Manual labor has never been my forte. Now, it’s my job. Every week, in addition to the English classes at Fondjomékwet high school, I have become somewhat of a “Manual Labor” supervisor. At the high school, Travail Manuel (TM), or Manual Labor in English, is a part of every student’s weekly schedule. During TM, the students take part in activities to maintain the school grounds. This could be sweeping classrooms, washing chalkboards or the floors, any number of tasks. Utamtsi, GIC Sondason and ‘Roots are now taking over a part of the Fondjomékwet high school’s “Manual Labor” force to make an organic school garden.
When Morin, our boss and co-founder of Utamtsi, proposed the idea to start an organic teaching garden at the high school, it seemed right up my alley. We identified three main goals: to emphasize the importance of agricultural livelihoods, to educate students at an early age about environmental issues, and to teach them a part of the solution through organic agriculture. I had a background in Environmental Studies, I had experience working on an organic farm, and I was already working with the Fondjomékwet students through English classes. I jumped at the chance. As with many things in Cameroon, the school garden has been both incredibly difficult and incredibly rewarding.
As of now, we are about a month into the school garden project. I am now a proud member of Fondjomékwet’s version of the Cabbage Patch Kids, as we embark on an adventure to grow cabbage (chosen for being a relatively easy plant to cultivate- we’re starting small here). The first challenge of the journey came when I realized how vastly different an urban farm in Pennsylvania was from a rural plot of land in the tropical highlands of Western Cameroon. The little experience I have with organic farming came from an internship at Joshua Farm in Harrisburg, Pennsylvania. I quickly found out most of the work I did there could not be put into practice in the rich, red soils of Fondjomékwet.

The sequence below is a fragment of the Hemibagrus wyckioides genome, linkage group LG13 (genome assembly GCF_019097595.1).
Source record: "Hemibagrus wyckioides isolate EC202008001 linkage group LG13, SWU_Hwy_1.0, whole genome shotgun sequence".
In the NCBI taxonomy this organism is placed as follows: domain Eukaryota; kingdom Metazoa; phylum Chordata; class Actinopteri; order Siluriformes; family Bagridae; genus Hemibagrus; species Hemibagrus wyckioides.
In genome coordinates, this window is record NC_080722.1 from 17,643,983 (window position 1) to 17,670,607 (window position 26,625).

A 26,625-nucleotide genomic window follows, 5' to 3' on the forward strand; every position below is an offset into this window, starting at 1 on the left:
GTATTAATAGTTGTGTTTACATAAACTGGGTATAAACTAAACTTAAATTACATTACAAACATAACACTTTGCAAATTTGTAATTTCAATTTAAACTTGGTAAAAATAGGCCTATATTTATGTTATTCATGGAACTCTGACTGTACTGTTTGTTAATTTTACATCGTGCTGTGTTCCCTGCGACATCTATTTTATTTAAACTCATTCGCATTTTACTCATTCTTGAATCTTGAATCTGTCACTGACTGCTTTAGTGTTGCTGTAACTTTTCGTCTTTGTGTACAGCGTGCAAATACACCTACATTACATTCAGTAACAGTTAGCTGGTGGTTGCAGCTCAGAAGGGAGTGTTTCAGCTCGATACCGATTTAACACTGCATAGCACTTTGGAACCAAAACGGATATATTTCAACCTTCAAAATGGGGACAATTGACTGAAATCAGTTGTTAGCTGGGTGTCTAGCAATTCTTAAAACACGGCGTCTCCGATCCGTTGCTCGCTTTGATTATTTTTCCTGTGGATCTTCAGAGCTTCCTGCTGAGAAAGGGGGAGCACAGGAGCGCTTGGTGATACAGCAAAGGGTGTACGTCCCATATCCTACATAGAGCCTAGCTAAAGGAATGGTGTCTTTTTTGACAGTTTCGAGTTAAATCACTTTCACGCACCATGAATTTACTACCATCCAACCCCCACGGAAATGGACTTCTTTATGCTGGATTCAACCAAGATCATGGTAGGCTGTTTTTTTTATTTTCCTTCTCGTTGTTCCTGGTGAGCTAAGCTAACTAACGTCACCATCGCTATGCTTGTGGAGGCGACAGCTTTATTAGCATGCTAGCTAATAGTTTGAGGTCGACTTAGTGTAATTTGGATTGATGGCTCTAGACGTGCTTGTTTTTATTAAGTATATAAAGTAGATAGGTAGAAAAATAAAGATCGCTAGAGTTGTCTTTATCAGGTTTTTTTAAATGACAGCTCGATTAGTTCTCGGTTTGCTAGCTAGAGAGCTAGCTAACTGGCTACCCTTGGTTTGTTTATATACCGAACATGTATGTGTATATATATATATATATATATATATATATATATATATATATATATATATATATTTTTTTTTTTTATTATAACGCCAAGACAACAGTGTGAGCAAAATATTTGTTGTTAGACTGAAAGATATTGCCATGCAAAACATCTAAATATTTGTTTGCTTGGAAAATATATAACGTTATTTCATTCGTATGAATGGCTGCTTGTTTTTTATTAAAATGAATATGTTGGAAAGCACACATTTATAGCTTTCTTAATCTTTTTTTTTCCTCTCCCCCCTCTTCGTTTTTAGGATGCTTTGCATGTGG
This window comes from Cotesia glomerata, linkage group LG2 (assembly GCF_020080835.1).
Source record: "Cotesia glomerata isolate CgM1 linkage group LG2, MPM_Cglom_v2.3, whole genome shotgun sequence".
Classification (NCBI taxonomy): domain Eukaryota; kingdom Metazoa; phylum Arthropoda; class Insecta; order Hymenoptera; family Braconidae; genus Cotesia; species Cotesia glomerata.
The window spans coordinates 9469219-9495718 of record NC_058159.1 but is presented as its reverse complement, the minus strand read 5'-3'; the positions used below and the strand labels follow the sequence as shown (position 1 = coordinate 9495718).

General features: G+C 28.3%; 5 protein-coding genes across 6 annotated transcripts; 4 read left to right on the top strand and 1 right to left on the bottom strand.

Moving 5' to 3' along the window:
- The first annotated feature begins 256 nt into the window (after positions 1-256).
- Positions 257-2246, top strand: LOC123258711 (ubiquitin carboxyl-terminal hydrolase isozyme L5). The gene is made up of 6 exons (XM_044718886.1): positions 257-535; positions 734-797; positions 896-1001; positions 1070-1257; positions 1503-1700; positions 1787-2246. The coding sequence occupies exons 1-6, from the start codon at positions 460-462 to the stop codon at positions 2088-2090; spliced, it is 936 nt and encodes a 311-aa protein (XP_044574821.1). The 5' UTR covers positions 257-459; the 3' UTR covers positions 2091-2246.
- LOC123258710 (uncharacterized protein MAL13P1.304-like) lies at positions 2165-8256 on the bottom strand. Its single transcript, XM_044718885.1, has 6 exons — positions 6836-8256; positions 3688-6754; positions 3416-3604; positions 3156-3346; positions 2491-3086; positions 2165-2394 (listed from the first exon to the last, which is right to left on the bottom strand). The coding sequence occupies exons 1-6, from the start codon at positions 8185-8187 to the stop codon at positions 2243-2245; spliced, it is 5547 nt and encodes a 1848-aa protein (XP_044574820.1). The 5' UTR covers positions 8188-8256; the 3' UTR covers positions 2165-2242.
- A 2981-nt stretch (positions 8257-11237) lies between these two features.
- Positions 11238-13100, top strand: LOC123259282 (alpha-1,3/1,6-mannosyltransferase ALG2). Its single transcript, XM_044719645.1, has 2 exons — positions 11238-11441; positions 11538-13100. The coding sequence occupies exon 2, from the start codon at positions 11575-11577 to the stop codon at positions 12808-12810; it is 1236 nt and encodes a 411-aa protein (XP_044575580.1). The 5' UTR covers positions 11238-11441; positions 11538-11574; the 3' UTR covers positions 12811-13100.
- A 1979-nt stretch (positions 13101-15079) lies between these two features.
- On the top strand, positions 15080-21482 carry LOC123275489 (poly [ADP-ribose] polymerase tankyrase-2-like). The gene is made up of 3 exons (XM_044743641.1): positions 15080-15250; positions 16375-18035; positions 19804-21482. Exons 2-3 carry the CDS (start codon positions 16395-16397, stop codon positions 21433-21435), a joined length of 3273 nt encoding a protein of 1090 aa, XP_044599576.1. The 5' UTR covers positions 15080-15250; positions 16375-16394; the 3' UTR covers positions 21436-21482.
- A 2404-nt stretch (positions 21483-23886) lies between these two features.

The plants are different, the soil is different, even the tools are different. On one of the first days of work in the garden, I was a bit taken aback to come face-to-face with about thirty kids carrying machetes. I quickly realized I would need not only some extra manpower but also a significant amount of technical assistance to manage such a project. There are about 40 or 50 kids per grade in the high school; at any given time, I may be put in charge of all of these students. Luckily, Mr. Jules is there to assist me. In addition to being a math teacher, he manages sections of TM. He is a good humored but commanding TM director; he makes sure the kids bring their hoes and machetes from home on TM days; he helps command the kids and organize them to complete tasks like carrying water more efficiently. In essence, he imposes order.
Luckily for me, the kids of Fondjomékwet seem happy to have the chance to get out in the field. I try and start each class period with a brief lesson about what we’re going to do for the day, and usually the students already have one foot out the door. One day, I found out that one of the more enthusiastic students in the garden had intruded on the TM period of the 4th grade although he was in 5th (Cameroon uses the French educational system- so this isn’t quite like the 5th grade in the US). I was touched to see that he was eager enough to jump in even when it wasn’t required. Not only that, I’ve been pleasantly surprised to find that unlike most high school students I know in the US, these kids were pretty good with a hoe and a machete. The kids of Fondjoméwket are hard workers, especially in the face of equatorial sun!
There are, of course, the “cool kids” who don’t want to participate, as well as those who aren’t generally interested in working in the garden. Pretty standard for a group of high schoolers. However, the work in the garden always ends up drawing a crowd. While digging a compost hole the other day, we started with a mere five students. By the end of the period a small crowd had gathered to observe. Some of the boys even hopped in to show off their hole-digging capabilities.
My hope is that the information and interest will spread with each class period. Nonetheless, even if we only influence and change the behavior of five or ten students, that is an accomplishment that can’t be undervalued.
Check out the CameroonianRoots Facebook page for more photos of the school garden!Back to top